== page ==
By Lauren Wanko
It’s been almost a year since Superstorm Sandy wreaked havoc on the Jersey Shore and flooded towns like Moonachie and Little Ferry, but people vividly remember high water and no power.
“I think if there’s anything they can do to ensure residents and business won’t be without power for such a long time. That’s a good investment. There was lot of food and productivity and all,” said Janet of Cresskill.
Congressional leaders agree and today joined together at PSE&G’s Newark headquarters to introduce the Smart Grid Study Act. The goal? To examine how the nation can strengthen and upgrade the power grid to prevent against natural disasters and protect against cyber attacks.
“The study will look at the best practices and the new technology that make our resiliency much better. I think that coming through Sandy, some of our utilities did very well in terms of getting us back up based on the amount of destruction we had, but there are better practices, new technology that can reroute electrical current around the problem,” Congressman Donald Payne Jr. said.
Payne introduced the act. The 18-month study by the National Research Council is expected to cost $2.1 million, money already available within the Department of Homeland Security. Payne says the measure gained bipartisan and regional support.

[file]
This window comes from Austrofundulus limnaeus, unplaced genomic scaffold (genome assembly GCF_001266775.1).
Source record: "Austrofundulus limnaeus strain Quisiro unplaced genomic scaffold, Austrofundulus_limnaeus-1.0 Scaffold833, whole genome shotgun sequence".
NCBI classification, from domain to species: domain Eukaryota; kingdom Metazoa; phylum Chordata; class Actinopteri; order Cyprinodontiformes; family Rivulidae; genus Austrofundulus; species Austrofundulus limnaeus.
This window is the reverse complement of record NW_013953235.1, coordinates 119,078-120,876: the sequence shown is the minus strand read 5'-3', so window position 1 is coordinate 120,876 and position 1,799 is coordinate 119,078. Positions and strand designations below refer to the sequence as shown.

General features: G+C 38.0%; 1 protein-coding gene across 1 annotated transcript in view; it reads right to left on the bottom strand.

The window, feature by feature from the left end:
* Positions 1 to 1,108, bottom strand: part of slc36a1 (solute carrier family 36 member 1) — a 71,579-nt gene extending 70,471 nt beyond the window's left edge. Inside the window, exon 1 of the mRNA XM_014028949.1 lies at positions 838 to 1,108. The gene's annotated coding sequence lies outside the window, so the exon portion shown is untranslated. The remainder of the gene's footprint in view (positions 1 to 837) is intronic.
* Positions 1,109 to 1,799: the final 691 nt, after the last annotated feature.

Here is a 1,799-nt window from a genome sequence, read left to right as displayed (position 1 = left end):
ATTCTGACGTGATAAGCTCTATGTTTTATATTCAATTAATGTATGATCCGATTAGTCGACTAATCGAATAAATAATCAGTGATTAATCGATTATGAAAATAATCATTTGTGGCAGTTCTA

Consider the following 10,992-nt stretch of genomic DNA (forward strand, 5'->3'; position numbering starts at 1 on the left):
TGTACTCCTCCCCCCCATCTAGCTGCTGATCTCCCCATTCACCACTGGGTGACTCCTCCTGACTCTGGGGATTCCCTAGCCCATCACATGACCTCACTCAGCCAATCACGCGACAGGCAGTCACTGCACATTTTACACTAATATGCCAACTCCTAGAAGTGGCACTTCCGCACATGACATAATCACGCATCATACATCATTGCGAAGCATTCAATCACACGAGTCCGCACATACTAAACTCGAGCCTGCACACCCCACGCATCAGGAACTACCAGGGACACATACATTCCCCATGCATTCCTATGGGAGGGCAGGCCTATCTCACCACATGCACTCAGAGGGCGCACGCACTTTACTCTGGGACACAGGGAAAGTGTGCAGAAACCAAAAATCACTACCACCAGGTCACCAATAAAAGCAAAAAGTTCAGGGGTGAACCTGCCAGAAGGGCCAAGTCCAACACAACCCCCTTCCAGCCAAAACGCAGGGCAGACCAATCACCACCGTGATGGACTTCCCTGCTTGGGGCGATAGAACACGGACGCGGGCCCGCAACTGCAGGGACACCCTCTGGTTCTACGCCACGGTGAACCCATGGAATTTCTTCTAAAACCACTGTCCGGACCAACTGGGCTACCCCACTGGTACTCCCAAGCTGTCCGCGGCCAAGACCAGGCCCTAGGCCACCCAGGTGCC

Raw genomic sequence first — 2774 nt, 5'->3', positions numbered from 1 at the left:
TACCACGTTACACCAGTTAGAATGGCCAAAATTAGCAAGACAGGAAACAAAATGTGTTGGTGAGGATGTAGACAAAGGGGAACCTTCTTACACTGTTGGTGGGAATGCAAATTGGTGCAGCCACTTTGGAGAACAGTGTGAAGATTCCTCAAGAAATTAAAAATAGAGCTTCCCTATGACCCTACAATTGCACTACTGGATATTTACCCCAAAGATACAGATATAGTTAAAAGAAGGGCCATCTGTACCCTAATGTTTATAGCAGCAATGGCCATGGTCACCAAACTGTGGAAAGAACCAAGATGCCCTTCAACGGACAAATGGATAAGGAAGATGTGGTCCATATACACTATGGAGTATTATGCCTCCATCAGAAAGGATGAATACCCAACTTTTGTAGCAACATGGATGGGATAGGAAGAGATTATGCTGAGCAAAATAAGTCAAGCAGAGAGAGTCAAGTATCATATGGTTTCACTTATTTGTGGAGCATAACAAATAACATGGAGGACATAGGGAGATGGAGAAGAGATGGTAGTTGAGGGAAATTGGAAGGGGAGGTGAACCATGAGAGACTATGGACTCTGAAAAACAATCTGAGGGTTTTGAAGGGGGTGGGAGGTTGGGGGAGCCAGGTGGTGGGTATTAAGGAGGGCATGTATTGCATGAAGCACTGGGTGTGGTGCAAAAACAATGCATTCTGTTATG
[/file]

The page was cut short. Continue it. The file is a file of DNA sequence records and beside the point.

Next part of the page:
“Some of you may say to yourselves well in the aftermath of the shutdown, dare I mention the word after three weeks or so, is there still any bipartisanship left and I would say there’s a lot of bipartisanship,” said Congressman Frank Pallone.
“Like other natural disasters, this is the best way to remember, is to draw the right lessons. By making the infrastructure systems smarter, stronger, more resilient we can be better prepared for the next storm,” said Congressman Leonard Lance.
“Of the $65 billion in damages that occurred as a result of Superstorm Sandy power outages amounted to $14 billion and $26 billion in cost. We cannot afford to allow such vulnerabilities to remain,” said Rep. Yvette Clark of New York.
During Superstorm Sandy, 1.9 million PSE&G customers lost power.
“Well I think the big lesson learned is just really what everyone wants to hear about is what can we do to better communicate to customers? We really need to be better. I think the industry learned that lesson very well during Sandy and so we’re trying to find better ways to do that,” said PSE&G President and COO Ralph LaRossa.
The congressional leaders say they’re committed to ensuring the bill advances and gets passed.